LLG Crosses Tax Season Finish Line

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LLG Crosses Tax Season Finish Line

It was a feverishly paced March and April of 2019 racing through this year’s tax season, but the LLG staff handled whatever curves came our way to greet the checkered flag like Champs! Afterwards, it was time to celebrate and unwind. We were able to enjoy some time at K1 Racing Complex as a group for a little healthy competition and a lot of speed. Qualifying race set the tone and the Championship race brought out the winners.

First Place:  Mike Rice

Second Place:  Neshant Dedakia

Third Place:  Aaron Zimmerman

Client Bulletin February, 2019

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Click here to view the Client Bulletin for February, 2019:  Client Bulletin Feb 2019 

2018 Tax Planning Guide

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Click on the following link to view the :  2018 Tax Planning Guide

August, 2018 Client Bulletin

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Please click here to view: Client Bulletin Aug 2018

New Tax Reform Law Regarding Deductions

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By Jay M. Rubinstein

The Tax Cuts and Jobs Act, (TCJA), although being pro-business in many respects, limits the deductibility of meals, entertainment, and transportation expenses. In the past, taxpayers could deduct 50% of expenses for business related meals and entertainment. But under the new law, many clients are asking questions regarding these new limitations. We have simplified the changes so you and your business can have a quick guide to understanding the new law and how these deductions can help you manage the cost and deductibility of these expenses.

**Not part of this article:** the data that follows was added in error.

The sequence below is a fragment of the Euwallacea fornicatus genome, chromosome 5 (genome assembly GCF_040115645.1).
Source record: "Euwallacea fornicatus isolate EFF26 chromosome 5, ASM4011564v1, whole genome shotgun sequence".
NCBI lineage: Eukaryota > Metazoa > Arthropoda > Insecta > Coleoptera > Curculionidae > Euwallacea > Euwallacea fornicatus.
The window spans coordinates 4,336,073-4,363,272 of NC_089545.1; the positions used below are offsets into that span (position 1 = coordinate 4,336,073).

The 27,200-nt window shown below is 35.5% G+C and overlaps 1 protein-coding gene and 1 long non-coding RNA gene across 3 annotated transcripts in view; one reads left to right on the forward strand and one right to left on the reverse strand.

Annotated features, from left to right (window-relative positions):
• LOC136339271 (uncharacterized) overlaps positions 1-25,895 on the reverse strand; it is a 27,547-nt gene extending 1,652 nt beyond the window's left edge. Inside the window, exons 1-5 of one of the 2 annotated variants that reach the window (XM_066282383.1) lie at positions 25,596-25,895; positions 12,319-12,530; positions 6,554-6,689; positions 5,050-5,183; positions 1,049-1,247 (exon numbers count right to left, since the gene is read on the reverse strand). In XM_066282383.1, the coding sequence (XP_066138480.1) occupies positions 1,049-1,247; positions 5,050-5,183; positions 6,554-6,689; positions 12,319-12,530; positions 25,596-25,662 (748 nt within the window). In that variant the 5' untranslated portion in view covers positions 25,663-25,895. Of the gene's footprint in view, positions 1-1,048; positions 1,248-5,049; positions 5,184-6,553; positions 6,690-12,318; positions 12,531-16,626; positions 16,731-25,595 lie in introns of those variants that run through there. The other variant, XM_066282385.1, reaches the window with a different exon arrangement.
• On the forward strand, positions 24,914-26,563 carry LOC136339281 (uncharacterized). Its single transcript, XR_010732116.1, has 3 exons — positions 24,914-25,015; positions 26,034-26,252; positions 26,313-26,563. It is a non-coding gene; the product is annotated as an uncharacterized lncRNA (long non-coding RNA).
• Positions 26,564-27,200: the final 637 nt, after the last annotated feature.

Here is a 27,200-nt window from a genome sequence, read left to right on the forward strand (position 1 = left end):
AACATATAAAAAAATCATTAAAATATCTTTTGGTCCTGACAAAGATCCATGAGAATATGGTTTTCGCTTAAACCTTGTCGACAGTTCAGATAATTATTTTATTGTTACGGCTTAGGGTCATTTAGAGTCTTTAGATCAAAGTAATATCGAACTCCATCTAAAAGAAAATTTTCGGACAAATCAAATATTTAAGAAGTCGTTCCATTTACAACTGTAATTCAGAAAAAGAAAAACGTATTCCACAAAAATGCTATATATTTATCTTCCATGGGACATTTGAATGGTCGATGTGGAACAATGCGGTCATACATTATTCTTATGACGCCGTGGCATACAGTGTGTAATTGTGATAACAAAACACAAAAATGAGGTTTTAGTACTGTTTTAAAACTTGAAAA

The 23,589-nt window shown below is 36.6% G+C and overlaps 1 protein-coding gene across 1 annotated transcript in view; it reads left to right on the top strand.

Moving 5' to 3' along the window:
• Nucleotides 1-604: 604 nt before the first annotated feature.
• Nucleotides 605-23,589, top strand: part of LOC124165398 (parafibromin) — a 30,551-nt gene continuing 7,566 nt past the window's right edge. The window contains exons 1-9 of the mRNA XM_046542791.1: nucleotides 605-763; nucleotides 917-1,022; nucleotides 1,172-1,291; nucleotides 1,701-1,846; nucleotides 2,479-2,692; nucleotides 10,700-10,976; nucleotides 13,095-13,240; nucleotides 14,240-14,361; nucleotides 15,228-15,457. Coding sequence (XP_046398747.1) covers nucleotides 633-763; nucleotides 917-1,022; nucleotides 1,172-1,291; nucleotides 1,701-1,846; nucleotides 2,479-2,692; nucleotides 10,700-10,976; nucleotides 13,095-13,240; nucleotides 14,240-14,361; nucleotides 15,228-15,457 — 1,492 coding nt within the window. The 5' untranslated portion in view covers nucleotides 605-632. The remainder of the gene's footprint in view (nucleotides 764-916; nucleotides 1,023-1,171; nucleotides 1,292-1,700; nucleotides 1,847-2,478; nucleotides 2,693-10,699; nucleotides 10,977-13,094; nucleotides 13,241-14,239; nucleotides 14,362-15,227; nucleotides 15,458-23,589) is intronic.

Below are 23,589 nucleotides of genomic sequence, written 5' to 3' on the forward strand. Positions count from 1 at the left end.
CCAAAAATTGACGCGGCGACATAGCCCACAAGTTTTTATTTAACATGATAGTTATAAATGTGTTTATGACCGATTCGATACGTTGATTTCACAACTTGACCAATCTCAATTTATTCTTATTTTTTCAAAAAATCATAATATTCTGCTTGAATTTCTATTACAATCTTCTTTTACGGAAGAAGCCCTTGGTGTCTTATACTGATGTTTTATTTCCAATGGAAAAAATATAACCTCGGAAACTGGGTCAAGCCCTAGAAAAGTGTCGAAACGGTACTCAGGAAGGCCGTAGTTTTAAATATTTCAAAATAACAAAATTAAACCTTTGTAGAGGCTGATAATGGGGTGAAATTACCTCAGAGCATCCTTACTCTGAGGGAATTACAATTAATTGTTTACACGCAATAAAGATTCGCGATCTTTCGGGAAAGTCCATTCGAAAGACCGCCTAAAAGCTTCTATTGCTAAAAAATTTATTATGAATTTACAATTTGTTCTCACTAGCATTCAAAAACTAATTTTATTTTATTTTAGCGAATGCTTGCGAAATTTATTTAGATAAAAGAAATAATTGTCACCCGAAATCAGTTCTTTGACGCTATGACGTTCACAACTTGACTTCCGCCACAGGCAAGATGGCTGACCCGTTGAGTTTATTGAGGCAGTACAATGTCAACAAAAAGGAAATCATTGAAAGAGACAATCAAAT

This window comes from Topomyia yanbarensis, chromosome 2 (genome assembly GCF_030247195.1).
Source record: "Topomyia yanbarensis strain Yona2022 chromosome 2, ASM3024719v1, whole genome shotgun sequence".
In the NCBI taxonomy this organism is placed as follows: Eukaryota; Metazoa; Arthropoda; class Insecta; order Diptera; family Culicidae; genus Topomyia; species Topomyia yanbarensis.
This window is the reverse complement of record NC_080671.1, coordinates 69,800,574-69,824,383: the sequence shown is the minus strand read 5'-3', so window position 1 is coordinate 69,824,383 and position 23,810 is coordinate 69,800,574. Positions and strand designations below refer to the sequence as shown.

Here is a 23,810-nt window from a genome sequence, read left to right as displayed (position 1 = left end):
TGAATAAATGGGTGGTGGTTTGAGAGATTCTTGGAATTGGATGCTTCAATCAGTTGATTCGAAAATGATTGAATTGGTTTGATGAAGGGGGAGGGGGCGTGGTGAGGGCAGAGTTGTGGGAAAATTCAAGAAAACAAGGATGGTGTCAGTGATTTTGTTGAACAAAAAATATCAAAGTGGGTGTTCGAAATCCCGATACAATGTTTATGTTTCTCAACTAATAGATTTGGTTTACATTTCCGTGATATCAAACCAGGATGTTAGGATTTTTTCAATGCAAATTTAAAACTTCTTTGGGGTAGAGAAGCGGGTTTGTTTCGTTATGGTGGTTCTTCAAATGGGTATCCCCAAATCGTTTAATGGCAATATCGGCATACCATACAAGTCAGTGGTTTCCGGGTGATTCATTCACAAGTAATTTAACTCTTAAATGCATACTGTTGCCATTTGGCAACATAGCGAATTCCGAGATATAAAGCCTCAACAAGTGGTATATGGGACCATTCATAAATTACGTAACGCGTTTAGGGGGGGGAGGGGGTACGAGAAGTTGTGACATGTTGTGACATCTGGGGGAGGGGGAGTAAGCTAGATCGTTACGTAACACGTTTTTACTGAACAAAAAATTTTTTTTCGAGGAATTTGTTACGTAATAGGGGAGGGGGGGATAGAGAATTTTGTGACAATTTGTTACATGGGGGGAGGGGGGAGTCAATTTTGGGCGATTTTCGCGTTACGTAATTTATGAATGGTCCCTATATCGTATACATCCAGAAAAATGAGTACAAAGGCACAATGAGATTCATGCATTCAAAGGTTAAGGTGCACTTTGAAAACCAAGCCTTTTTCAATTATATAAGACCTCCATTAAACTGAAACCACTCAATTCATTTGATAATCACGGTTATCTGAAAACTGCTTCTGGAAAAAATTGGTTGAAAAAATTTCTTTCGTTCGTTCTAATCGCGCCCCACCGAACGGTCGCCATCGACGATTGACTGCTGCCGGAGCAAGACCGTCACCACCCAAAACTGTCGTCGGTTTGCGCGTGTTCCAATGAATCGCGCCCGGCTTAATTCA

Prior to 2018, the entertainment strategy of a business was to give the customer/prospect a good time and 50% of the cost of event tickets or other entertainment could be deducted. A charitable event cost was 100% deductible. But no longer; the TCJA has repealed the deduction for all client/prospect related entertainment or amusement activities. No more deductions for sporting events, nightclubs, or sunset boat rides.

But there is good news for deducting one aspect of customer/prospect entertainment: the reasonable cost of a business related meal is still 50% deductible. I recommend that the meal be in a food venue such as a restaurant. Meal or food expenses that are incurred at a club or event will likely be disallowed by the IRS as being an entertainment expense, which is no longer deductible, rather than a “meal” expense which is still 50% deductible.


Meals provided for the employer’s convenience remain 50% deductible through 2025. In 2026 they become nondeductible. This 50% deduction applies to all snacks, beverages, and other food items. Office parties when everyone is invited remains 100% deductible. It seems the cost of a party for a group of employees is also still deductible at 100%. This would be when an entire department has a party for achieving a goal for example, but the cost of a meal brought in for just managers only would be deductible at only 50% since everyone in the group was not participating. All employee meal expenses while traveling remain 50% deductible.


Employee transportation benefits for parking, transit passes, and bike commuting were deductible. These expenses are no longer deductible for travel between the employee’s home and workplace, with two exceptions: transportation considered necessary for the employee’s safety and for bike commuters who can be reimbursed up to $20 per month. Note that if your business still reimburses transportation costs, employees can still exclude these benefits from income.